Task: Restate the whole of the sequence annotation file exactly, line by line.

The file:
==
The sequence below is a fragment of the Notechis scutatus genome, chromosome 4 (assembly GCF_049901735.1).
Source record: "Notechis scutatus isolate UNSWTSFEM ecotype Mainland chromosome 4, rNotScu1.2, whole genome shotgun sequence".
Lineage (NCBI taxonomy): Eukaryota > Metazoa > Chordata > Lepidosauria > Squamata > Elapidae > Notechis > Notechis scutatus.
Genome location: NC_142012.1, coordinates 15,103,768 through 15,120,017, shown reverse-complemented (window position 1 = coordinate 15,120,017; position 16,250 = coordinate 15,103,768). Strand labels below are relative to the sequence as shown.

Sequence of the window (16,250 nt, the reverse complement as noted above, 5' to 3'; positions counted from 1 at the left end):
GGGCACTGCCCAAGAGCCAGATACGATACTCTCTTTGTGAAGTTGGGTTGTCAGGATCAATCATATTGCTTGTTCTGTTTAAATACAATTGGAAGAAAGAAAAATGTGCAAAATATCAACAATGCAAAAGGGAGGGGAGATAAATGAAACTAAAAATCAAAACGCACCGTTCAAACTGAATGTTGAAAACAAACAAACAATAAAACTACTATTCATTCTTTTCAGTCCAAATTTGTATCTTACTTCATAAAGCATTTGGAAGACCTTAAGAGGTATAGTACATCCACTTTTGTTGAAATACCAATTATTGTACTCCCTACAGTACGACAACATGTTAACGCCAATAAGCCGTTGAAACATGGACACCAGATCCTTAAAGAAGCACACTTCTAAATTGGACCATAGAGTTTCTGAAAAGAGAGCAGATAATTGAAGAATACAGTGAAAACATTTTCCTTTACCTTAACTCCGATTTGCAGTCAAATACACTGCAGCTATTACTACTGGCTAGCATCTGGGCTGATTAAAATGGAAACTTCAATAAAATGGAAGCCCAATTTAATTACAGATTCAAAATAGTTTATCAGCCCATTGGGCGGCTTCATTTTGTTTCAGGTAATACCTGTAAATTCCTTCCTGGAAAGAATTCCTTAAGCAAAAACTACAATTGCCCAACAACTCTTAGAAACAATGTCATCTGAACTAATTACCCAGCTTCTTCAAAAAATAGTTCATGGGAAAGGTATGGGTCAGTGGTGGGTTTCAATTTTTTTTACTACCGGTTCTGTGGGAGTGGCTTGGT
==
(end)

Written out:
The sequence below is a fragment of the Notechis scutatus genome, chromosome 4 (assembly GCF_049901735.1).
Source record: "Notechis scutatus isolate UNSWTSFEM ecotype Mainland chromosome 4, rNotScu1.2, whole genome shotgun sequence".
Lineage (NCBI taxonomy): Eukaryota > Metazoa > Chordata > Lepidosauria > Squamata > Elapidae > Notechis > Notechis scutatus.
Genome location: NC_142012.1, coordinates 15,103,768 through 15,120,017, shown reverse-complemented (window position 1 = coordinate 15,120,017; position 16,250 = coordinate 15,103,768). Strand labels below are relative to the sequence as shown.

Sequence of the window (16,250 nt, the reverse complement as noted above, 5' to 3'; positions counted from 1 at the left end):
GGGCACTGCCCAAGAGCCAGATACGATACTCTCTTTGTGAAGTTGGGTTGTCAGGATCAATCATATTGCTTGTTCTGTTTAAATACAATTGGAAGAAAGAAAAATGTGCAAAATATCAACAATGCAAAAGGGAGGGGAGATAAATGAAACTAAAAATCAAAACGCACCGTTCAAACTGAATGTTGAAAACAAACAAACAATAAAACTACTATTCATTCTTTTCAGTCCAAATTTGTATCTTACTTCATAAAGCATTTGGAAGACCTTAAGAGGTATAGTACATCCACTTTTGTTGAAATACCAATTATTGTACTCCCTACAGTACGACAACATGTTAACGCCAATAAGCCGTTGAAACATGGACACCAGATCCTTAAAGAAGCACACTTCTAAATTGGACCATAGAGTTTCTGAAAAGAGAGCAGATAATTGAAGAATACAGTGAAAACATTTTCCTTTACCTTAACTCCGATTTGCAGTCAAATACACTGCAGCTATTACTACTGGCTAGCATCTGGGCTGATTAAAATGGAAACTTCAATAAAATGGAAGCCCAATTTAATTACAGATTCAAAATAGTTTATCAGCCCATTGGGCGGCTTCATTTTGTTTCAGGTAATACCTGTAAATTCCTTCCTGGAAAGAATTCCTTAAGCAAAAACTACAATTGCCCAACAACTCTTAGAAACAATGTCATCTGAACTAATTACCCAGCTTCTTCAAAAAATAGTTCATGGGAAAGGTATGGGTCAGTGGTGGGTTTCAATTTTTTTTACTACCGGTTCTGTGGGAGTGGCTTGGT